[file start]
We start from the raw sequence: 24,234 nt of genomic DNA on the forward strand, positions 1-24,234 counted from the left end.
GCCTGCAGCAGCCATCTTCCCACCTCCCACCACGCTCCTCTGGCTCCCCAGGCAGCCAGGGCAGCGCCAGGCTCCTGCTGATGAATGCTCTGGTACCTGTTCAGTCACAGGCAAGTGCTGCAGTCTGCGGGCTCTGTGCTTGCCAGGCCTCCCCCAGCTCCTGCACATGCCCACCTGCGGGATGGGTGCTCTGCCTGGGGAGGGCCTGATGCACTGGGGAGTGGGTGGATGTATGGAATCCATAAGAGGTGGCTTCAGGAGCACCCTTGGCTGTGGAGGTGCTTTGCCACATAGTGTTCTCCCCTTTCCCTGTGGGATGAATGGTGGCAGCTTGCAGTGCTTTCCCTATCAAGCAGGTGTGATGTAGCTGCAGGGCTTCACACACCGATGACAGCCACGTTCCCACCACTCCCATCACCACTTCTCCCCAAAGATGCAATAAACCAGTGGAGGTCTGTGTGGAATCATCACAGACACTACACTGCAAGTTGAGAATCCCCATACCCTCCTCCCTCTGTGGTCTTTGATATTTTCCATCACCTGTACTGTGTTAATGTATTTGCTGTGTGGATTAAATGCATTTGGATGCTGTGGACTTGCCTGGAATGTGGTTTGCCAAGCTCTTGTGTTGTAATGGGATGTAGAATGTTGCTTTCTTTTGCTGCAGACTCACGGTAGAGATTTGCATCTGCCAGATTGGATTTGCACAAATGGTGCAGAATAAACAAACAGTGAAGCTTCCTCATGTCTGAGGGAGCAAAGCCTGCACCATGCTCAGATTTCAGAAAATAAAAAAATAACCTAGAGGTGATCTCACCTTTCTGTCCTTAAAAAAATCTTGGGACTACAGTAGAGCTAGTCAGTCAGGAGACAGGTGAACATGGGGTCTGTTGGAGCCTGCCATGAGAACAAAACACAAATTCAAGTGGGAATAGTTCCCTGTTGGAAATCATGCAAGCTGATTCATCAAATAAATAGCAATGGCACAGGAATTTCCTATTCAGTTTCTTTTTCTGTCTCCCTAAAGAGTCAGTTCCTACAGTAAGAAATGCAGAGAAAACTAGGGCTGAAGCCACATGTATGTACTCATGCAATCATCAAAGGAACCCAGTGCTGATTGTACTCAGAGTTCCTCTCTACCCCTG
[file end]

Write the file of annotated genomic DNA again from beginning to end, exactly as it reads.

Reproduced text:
We start from the raw sequence: 24,234 nt of genomic DNA on the forward strand, positions 1-24,234 counted from the left end.
GCCTGCAGCAGCCATCTTCCCACCTCCCACCACGCTCCTCTGGCTCCCCAGGCAGCCAGGGCAGCGCCAGGCTCCTGCTGATGAATGCTCTGGTACCTGTTCAGTCACAGGCAAGTGCTGCAGTCTGCGGGCTCTGTGCTTGCCAGGCCTCCCCCAGCTCCTGCACATGCCCACCTGCGGGATGGGTGCTCTGCCTGGGGAGGGCCTGATGCACTGGGGAGTGGGTGGATGTATGGAATCCATAAGAGGTGGCTTCAGGAGCACCCTTGGCTGTGGAGGTGCTTTGCCACATAGTGTTCTCCCCTTTCCCTGTGGGATGAATGGTGGCAGCTTGCAGTGCTTTCCCTATCAAGCAGGTGTGATGTAGCTGCAGGGCTTCACACACCGATGACAGCCACGTTCCCACCACTCCCATCACCACTTCTCCCCAAAGATGCAATAAACCAGTGGAGGTCTGTGTGGAATCATCACAGACACTACACTGCAAGTTGAGAATCCCCATACCCTCCTCCCTCTGTGGTCTTTGATATTTTCCATCACCTGTACTGTGTTAATGTATTTGCTGTGTGGATTAAATGCATTTGGATGCTGTGGACTTGCCTGGAATGTGGTTTGCCAAGCTCTTGTGTTGTAATGGGATGTAGAATGTTGCTTTCTTTTGCTGCAGACTCACGGTAGAGATTTGCATCTGCCAGATTGGATTTGCACAAATGGTGCAGAATAAACAAACAGTGAAGCTTCCTCATGTCTGAGGGAGCAAAGCCTGCACCATGCTCAGATTTCAGAAAATAAAAAAATAACCTAGAGGTGATCTCACCTTTCTGTCCTTAAAAAAATCTTGGGACTACAGTAGAGCTAGTCAGTCAGGAGACAGGTGAACATGGGGTCTGTTGGAGCCTGCCATGAGAACAAAACACAAATTCAAGTGGGAATAGTTCCCTGTTGGAAATCATGCAAGCTGATTCATCAAATAAATAGCAATGGCACAGGAATTTCCTATTCAGTTTCTTTTTCTGTCTCCCTAAAGAGTCAGTTCCTACAGTAAGAAATGCAGAGAAAACTAGGGCTGAAGCCACATGTATGTACTCATGCAATCATCAAAGGAACCCAGTGCTGATTGTACTCAGAGTTCCTCTCTACCCCTG